Nothing stays new for long in Las Vegas. Indeed, "new" has been completely redefined. Nearly every major hotel/casino on the strip is in a continual mode of remodeling.

For instance, as if navigating its confusing corridors isn't bad enough already, the Luxor, first opened in 1993, is currently in the middle of a massive makeover. Sheetrock mazes leading nowhere have been added to its labyrinth of passageways.

The MGM Grand, also opened in 1993, is undergoing a complete remodel as well. Same goes for just about every major hotel/casino on The Strip that's more than three years old. The numbers keep jumping, from nine out of the 10 largest hotels in the world to 11 out of 12.

Bigger is better; biggest is best.

The question is, how much is enough? The answer is, it's never enough. The powers that be in Las Vegas have created a monster that must eventually cave in on its own asshole. Economists and drug addicts call it the law of diminishing returns. As casino owners spend more and more money trying to one-up each other, the returns--to owners in terms of revenue and to patrons in terms of entertainment value--shrink, eventually to less than zero.

Every good crack fiend knows that not even a rock the size of Gibraltar will evoke the desired euphoria at the end of a three-day run. Las Vegas has been flirting with double-digit growth for more than a decade, but that's a relatively short time span in economic terms. It's not clear whether it can sustain this growth in the long run--recent reductions in gaming stocks already have some investors nervous--but as the famous economist John Maynard Keynes noted, "In the long run, we are all dead."

In the short run, I am hungry, and during the time I check in, find my room, and prepare to go out, night has fallen.

And Las Vegas at night is a completely different city. The Strip becomes a tangled network of engorged veins and arteries, swollen with fat corpuscles of glowing halogen and red incandescence, throbbing with liquid rainbows of malignant neon tumors, subliminal skulls, horseshoes and four-leaf clovers embedded in ice cubes bobbing in an ocean of black bourbon. The city has caught its breath in raspy heaves of white noise, and always, arising from somewhere out of the static, the steady bing-bong-binging of the gambling machines.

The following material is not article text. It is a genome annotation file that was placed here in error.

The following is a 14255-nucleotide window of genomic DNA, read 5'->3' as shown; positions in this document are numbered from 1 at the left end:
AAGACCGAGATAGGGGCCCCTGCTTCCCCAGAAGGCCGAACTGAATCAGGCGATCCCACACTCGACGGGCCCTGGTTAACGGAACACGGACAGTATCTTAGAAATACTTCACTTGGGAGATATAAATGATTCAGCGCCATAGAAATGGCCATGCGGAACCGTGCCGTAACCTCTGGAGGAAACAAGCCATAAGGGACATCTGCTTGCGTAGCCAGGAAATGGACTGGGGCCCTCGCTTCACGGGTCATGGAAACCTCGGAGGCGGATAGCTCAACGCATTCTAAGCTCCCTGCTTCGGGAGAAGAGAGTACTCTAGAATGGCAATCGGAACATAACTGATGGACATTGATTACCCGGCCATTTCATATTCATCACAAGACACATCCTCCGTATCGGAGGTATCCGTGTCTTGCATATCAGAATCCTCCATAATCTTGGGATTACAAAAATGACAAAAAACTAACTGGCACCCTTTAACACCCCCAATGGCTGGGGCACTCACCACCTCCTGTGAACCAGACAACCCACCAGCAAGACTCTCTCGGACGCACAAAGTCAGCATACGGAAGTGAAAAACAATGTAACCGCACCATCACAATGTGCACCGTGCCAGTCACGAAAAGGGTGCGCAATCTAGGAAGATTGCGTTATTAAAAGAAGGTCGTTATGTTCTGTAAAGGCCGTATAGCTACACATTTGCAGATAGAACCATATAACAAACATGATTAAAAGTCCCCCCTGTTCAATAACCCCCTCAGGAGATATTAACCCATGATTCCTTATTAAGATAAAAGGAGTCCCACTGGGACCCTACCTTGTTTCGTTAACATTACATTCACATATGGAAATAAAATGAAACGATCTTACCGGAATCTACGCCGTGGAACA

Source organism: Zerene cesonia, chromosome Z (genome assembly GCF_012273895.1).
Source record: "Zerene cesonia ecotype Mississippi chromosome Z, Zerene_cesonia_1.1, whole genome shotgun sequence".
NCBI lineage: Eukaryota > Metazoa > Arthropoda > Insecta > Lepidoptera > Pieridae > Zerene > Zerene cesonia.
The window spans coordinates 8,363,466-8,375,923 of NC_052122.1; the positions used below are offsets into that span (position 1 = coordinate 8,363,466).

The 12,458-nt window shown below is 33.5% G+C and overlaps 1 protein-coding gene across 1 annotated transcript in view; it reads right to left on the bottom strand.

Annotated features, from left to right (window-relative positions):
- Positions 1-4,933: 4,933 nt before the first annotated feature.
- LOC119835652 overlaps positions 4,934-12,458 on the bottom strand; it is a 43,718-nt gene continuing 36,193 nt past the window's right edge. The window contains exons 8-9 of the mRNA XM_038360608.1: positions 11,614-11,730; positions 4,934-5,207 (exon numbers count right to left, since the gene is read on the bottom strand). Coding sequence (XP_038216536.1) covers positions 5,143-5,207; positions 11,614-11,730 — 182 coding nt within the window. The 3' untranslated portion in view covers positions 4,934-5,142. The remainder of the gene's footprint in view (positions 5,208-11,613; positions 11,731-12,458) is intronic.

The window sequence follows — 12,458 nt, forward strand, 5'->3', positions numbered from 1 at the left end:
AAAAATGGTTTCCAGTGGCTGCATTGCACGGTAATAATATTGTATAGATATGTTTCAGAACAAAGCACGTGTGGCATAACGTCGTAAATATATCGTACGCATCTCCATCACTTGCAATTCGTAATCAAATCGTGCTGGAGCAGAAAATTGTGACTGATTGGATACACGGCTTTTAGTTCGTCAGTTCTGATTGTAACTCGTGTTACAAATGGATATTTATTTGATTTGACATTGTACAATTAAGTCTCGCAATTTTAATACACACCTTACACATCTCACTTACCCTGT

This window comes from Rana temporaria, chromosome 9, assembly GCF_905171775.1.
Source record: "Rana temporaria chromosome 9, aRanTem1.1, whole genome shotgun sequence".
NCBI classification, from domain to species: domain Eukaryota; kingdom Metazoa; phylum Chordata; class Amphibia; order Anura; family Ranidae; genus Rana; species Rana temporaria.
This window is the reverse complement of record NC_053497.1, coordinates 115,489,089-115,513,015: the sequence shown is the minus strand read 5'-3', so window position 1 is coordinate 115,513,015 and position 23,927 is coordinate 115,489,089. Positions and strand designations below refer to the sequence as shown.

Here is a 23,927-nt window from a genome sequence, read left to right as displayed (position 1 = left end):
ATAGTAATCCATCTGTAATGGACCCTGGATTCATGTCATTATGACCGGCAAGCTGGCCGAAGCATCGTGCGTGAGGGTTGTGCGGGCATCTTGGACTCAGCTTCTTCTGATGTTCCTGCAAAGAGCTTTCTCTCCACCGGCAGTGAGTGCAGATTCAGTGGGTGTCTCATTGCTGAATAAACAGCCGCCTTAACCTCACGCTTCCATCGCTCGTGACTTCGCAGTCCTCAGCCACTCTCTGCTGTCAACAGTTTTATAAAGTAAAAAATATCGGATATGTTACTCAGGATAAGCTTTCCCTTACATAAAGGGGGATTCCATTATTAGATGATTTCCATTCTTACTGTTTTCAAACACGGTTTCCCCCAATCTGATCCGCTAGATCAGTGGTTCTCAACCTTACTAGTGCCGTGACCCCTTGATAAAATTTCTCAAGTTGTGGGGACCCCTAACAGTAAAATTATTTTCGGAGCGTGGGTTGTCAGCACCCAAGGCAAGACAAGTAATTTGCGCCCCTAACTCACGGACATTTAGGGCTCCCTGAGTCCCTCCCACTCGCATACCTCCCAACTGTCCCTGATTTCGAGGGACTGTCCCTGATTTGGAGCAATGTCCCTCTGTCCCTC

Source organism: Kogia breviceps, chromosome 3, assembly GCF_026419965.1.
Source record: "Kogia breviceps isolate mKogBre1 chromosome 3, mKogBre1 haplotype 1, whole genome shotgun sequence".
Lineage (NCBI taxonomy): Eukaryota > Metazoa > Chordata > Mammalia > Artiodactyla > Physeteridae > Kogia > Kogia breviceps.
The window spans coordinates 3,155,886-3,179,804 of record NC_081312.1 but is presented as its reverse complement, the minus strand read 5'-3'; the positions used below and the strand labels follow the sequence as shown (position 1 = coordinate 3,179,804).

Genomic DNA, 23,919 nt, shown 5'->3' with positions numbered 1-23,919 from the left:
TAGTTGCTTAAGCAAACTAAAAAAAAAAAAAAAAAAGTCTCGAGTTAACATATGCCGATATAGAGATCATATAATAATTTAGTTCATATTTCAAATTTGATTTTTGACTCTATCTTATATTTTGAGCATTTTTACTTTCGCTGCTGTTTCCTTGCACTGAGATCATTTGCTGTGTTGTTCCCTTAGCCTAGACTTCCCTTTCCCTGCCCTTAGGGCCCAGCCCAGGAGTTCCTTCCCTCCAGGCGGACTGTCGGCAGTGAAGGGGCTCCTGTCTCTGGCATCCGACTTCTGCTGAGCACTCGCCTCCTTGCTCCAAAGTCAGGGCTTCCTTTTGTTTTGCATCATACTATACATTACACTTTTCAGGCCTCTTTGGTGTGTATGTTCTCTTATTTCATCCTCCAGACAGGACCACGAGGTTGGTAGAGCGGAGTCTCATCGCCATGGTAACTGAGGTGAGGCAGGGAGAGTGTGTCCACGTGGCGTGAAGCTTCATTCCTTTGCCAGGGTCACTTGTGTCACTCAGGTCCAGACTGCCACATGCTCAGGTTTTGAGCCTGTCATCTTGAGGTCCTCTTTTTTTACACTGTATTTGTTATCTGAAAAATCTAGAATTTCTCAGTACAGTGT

New York, New York is a long Las Vegas block down from the Luxor. I snap my fingers to its theme song, but as I come to a stop beneath the Statue of Liberty, I feel more like Charlton Heston at the end of Planet of the Apes than Frank Sinatra. If you can make it here, you haven't made it anywhere, I muse.

Overhead, beyond the statue's crown, the roller coaster careens around its 360-degree loop. No one screams. Water sprays from a fake tug boat. The tourists circles around the base of the statue are continually replaced, electrons flow through a circuit board. A Panasonic billboard behind the statue flashes, "A glimpse of yesterday, the vision of tomorrow."

I have no choice but to go with the flow into the casino.

Inside New York, New York, it is that same Journey to the Center of the Earth feeling. From above, I look out over a gaming area that was a huge crater filled with thousands of slot machines. The bing-bong-binging is tremendous.

A flat, steel gray ceiling serves as the sky. The tourist attractions--the restaurants, the theaters, the hotel towers, the models of Greenwich Village, Central Park, Manhattan, etc., the manhole covers pouring out steam, the Big Apple iconography that will draw millions upon millions to this resort in 1997 alone--are on the far side of the crater.

The only way to reach them is by wading through the slot machines, perhaps losing your change along the way. It is textbook casino design. The architecture of crowd control. As often happens to me under such circumstances, I become overwhelmed. What to eat? New York pizza? A sandwich from a genuine Jewish deli? A Coney Island hot dog?

Too many choices.

Eventually I am herded into a restaurant called America. An enormous 3-D relief map of the United States covered the ceiling. It is curved the wrong way, concave instead of convex. The borders of the states are painted in, and each state has a little scene depicting something that it is famous for. California has models of the Golden Gate Bridge and Hollywood. I look up at Idaho, where I lived as a boy, and up in the panhandle was a small man decked out in coveralls and a flannel shirt, waving an M-16 in the air.

"Is that Randy Weaver?!!" I say incredulously to the waiter.

"Why, I dunno," he answer politely.

"I'll have the Reuben," I said to the waiter, who was still looking up.

A couple sitting at a table across from me stare at me like I am nuts. He has brown curly hair, thinning at the crown, a perfect little computer-programming geek moustache; she has a massive plastic rack and a short, tight miniskirt she keeps trying to jerk down over her butt.

Suddenly I remember that certain unlicensed plastic surgeons in Las Vegas had pioneered the use of injecting straight silicone into the breasts during the 1950s. They'd stolen the idea from Japanese hookers. She is much too young for that, however. Straight silicone injections, I mean.